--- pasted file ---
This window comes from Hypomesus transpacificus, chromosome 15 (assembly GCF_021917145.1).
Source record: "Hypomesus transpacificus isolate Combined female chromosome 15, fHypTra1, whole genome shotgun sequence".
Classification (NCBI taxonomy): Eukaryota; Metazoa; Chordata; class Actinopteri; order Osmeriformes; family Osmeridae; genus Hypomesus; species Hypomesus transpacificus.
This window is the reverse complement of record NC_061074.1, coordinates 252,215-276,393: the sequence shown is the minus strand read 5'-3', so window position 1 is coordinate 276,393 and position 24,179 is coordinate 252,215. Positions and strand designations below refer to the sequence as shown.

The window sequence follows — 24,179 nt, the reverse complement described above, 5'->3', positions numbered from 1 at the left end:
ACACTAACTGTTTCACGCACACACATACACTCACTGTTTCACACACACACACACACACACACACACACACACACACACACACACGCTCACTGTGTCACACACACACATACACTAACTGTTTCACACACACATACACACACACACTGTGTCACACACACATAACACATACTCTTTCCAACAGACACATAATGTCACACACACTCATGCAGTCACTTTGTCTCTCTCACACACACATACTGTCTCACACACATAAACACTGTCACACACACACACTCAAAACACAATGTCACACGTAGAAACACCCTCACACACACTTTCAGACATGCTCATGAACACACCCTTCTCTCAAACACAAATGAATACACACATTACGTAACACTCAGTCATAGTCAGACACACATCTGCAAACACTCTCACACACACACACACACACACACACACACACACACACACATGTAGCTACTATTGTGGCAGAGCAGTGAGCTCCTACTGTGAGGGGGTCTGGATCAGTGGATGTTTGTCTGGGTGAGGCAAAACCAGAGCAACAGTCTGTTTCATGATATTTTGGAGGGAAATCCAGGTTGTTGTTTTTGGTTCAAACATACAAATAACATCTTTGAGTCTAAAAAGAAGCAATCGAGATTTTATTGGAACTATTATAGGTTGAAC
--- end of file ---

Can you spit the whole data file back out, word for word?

This window comes from Hypomesus transpacificus, chromosome 15 (assembly GCF_021917145.1).
Source record: "Hypomesus transpacificus isolate Combined female chromosome 15, fHypTra1, whole genome shotgun sequence".
Classification (NCBI taxonomy): Eukaryota; Metazoa; Chordata; class Actinopteri; order Osmeriformes; family Osmeridae; genus Hypomesus; species Hypomesus transpacificus.
This window is the reverse complement of record NC_061074.1, coordinates 252,215-276,393: the sequence shown is the minus strand read 5'-3', so window position 1 is coordinate 276,393 and position 24,179 is coordinate 252,215. Positions and strand designations below refer to the sequence as shown.

The window sequence follows — 24,179 nt, the reverse complement described above, 5'->3', positions numbered from 1 at the left end:
ACACTAACTGTTTCACGCACACACATACACTCACTGTTTCACACACACACACACACACACACACACACACACACACACACACACGCTCACTGTGTCACACACACACATACACTAACTGTTTCACACACACATACACACACACACTGTGTCACACACACATAACACATACTCTTTCCAACAGACACATAATGTCACACACACTCATGCAGTCACTTTGTCTCTCTCACACACACATACTGTCTCACACACATAAACACTGTCACACACACACACTCAAAACACAATGTCACACGTAGAAACACCCTCACACACACTTTCAGACATGCTCATGAACACACCCTTCTCTCAAACACAAATGAATACACACATTACGTAACACTCAGTCATAGTCAGACACACATCTGCAAACACTCTCACACACACACACACACACACACACACACACACACACACATGTAGCTACTATTGTGGCAGAGCAGTGAGCTCCTACTGTGAGGGGGTCTGGATCAGTGGATGTTTGTCTGGGTGAGGCAAAACCAGAGCAACAGTCTGTTTCATGATATTTTGGAGGGAAATCCAGGTTGTTGTTTTTGGTTCAAACATACAAATAACATCTTTGAGTCTAAAAAGAAGCAATCGAGATTTTATTGGAACTATTATAGGTTGAAC